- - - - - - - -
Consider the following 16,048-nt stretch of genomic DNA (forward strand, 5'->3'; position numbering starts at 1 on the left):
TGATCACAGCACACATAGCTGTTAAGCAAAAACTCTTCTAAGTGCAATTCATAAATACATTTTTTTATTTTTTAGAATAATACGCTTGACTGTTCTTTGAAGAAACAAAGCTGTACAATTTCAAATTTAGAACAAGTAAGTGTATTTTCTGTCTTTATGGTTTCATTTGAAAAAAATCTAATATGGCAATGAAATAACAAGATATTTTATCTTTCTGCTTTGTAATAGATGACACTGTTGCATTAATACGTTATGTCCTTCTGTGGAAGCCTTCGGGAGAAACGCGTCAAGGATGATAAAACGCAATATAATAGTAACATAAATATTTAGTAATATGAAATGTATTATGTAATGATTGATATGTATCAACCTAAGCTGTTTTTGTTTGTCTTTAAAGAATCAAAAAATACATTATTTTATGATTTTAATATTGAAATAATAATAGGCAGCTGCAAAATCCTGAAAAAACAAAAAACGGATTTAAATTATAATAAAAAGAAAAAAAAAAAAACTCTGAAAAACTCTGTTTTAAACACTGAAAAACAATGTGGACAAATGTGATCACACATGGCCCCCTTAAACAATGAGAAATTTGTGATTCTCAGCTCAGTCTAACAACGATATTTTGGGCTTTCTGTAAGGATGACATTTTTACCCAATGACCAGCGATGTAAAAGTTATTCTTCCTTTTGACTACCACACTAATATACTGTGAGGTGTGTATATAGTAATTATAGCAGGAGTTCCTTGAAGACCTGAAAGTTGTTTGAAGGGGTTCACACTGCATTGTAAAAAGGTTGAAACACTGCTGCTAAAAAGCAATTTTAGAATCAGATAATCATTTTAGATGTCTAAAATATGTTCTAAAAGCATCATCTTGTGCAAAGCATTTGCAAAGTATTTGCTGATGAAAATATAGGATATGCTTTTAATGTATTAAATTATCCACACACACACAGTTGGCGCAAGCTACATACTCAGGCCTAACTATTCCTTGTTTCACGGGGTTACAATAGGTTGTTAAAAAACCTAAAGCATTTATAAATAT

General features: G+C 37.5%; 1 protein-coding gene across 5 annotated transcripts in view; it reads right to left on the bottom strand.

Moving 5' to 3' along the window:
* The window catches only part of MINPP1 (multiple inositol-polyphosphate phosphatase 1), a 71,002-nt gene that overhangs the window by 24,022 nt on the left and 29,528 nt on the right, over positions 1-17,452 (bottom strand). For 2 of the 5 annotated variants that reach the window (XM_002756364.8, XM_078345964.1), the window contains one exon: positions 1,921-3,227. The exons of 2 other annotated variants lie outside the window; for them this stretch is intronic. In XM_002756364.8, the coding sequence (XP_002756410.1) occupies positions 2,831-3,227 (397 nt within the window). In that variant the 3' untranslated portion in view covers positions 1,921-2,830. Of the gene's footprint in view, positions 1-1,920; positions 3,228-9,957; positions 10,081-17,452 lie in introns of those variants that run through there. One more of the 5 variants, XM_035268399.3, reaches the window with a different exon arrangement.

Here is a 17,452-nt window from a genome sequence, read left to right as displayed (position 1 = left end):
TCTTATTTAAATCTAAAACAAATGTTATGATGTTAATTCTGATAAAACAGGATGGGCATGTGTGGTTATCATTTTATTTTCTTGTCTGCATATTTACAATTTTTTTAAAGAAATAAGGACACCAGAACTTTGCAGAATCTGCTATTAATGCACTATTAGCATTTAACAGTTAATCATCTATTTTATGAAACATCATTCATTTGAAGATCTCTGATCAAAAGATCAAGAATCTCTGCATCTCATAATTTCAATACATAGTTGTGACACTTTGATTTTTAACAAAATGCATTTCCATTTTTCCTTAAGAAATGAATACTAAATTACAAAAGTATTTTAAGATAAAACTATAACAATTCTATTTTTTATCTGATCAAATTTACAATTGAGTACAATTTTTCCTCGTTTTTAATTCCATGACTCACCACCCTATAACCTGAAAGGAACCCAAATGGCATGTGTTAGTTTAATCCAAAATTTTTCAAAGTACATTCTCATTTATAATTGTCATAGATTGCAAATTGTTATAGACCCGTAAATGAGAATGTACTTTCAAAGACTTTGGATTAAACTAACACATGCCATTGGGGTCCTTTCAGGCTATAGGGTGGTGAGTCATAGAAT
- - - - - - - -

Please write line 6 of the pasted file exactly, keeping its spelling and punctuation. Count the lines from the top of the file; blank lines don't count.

Here is a 17,452-nt window from a genome sequence, read left to right as displayed (position 1 = left end):